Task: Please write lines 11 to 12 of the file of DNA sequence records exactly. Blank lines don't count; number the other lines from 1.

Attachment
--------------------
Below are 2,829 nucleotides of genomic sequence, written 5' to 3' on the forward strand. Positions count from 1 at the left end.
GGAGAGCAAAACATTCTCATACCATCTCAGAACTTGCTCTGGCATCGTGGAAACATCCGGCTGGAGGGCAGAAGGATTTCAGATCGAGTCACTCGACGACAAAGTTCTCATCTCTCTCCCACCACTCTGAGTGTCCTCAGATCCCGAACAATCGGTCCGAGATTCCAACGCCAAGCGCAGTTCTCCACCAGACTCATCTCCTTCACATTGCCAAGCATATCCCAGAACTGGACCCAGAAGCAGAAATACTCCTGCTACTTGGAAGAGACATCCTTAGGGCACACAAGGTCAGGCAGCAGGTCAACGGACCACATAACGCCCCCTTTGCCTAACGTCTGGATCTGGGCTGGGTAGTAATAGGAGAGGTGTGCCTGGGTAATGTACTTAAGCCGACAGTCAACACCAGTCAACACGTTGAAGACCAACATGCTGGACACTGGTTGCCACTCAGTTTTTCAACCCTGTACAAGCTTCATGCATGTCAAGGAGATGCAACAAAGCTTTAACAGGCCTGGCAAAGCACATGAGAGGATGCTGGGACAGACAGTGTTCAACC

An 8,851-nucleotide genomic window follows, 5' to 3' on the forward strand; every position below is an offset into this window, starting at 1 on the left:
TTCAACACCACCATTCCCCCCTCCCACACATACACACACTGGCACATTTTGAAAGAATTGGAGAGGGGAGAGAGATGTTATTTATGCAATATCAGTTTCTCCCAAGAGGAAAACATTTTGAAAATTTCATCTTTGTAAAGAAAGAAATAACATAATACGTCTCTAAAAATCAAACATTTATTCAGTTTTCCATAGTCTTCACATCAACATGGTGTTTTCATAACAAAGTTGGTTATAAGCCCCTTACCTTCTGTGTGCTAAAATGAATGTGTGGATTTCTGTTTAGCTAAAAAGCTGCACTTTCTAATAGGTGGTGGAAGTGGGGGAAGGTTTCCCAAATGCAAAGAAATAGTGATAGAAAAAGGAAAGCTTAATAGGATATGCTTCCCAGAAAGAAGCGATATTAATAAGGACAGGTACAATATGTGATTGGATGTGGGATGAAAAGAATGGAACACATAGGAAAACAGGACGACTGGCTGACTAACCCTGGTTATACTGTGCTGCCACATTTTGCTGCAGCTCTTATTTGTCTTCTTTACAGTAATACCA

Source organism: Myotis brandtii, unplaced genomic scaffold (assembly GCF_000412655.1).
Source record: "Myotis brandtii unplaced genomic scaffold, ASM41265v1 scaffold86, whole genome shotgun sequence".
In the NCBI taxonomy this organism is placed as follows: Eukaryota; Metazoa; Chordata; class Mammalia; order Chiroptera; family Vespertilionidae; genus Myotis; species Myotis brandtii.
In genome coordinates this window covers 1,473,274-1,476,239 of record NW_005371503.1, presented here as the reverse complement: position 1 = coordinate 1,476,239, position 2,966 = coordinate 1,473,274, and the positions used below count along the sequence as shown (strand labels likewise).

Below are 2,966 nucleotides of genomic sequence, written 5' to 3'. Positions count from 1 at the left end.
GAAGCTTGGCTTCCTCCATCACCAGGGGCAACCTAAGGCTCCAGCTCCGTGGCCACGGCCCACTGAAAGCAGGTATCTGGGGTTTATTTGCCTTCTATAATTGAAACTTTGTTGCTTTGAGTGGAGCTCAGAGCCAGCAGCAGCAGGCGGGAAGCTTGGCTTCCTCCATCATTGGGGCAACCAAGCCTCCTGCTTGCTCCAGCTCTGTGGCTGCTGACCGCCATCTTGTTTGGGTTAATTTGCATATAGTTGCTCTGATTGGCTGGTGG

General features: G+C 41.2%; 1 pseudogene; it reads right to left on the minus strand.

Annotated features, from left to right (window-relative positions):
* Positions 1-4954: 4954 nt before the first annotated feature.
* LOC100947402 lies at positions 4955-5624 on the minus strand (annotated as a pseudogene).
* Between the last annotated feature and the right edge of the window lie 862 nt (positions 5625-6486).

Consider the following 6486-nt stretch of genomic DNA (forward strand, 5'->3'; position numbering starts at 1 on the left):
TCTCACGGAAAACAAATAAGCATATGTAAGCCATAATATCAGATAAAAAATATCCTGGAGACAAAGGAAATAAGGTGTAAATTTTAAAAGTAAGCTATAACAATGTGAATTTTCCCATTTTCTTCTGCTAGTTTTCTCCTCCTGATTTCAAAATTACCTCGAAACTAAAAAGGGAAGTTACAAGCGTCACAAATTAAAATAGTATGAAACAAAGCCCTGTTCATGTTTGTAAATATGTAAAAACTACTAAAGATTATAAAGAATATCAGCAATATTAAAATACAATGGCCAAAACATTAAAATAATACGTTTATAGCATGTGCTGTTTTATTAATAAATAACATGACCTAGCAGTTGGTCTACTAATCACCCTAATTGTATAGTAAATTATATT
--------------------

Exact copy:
General features: G+C 41.2%; 1 pseudogene; it reads right to left on the minus strand.

Annotated features, from left to right (window-relative positions):